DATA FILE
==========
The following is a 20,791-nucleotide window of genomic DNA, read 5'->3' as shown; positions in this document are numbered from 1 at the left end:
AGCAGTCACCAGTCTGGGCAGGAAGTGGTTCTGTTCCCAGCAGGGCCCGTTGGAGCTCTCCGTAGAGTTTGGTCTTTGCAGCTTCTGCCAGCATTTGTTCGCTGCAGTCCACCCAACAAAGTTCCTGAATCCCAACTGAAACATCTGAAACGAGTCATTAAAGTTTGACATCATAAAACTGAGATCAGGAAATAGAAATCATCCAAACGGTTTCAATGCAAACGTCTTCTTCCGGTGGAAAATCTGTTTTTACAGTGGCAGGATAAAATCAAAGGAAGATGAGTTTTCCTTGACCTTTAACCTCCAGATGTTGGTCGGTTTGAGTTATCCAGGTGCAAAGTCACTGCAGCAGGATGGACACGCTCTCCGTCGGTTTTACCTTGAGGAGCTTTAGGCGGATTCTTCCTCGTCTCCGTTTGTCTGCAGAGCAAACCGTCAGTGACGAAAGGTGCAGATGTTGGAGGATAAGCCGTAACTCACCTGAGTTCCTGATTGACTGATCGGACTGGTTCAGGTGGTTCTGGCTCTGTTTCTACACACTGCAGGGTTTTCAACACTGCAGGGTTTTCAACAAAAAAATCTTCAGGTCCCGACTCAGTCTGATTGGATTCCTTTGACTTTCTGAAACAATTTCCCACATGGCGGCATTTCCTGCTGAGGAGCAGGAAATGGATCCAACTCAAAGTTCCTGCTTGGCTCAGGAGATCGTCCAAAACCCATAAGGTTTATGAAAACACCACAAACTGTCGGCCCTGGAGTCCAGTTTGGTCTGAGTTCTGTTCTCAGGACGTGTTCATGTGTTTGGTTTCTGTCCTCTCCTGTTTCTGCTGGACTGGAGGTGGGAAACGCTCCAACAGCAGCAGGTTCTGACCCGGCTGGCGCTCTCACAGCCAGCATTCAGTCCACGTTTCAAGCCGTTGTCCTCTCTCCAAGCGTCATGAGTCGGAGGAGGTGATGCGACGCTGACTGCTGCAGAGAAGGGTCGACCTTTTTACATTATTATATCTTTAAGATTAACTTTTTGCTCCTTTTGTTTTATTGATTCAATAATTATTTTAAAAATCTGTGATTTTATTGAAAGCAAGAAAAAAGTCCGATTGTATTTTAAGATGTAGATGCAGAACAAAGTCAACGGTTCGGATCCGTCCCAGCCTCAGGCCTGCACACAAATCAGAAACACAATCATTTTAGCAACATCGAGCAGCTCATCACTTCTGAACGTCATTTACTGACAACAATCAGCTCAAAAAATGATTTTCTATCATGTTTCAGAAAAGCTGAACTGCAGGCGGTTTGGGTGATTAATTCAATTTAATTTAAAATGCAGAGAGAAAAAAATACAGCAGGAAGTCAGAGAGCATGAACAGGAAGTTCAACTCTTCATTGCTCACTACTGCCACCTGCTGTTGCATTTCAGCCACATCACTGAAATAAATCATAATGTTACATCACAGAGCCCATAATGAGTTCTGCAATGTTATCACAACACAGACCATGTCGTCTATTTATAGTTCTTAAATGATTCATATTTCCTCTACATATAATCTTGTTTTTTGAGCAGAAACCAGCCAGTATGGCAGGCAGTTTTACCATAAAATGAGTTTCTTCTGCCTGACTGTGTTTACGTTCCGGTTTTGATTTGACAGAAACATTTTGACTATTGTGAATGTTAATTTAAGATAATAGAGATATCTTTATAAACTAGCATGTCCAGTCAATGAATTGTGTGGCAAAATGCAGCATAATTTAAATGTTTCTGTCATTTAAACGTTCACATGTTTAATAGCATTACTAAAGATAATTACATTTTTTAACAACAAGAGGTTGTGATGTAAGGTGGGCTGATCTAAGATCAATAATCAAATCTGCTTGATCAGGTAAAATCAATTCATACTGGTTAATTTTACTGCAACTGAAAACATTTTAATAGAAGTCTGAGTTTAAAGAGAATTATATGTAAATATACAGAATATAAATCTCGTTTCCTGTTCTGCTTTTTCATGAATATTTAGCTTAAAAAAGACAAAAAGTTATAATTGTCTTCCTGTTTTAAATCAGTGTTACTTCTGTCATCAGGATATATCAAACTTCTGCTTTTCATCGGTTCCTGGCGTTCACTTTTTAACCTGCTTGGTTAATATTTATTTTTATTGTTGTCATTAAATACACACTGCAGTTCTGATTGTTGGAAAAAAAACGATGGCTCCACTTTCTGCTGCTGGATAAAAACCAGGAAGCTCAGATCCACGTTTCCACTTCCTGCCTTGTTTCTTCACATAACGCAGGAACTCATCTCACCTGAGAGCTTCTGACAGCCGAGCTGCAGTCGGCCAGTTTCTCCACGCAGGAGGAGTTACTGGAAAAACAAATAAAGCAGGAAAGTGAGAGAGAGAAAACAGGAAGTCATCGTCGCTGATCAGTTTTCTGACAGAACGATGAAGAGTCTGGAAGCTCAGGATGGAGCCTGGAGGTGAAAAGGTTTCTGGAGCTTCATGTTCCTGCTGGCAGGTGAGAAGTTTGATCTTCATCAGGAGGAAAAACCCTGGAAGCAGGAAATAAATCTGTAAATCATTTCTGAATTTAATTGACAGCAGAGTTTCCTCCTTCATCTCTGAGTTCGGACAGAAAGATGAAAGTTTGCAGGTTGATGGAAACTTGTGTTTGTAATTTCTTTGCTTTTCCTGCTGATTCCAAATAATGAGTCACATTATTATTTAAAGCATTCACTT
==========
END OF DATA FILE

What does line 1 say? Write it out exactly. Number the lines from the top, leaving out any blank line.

The following is a 20,791-nucleotide window of genomic DNA, read 5'->3' as shown; positions in this document are numbered from 1 at the left end: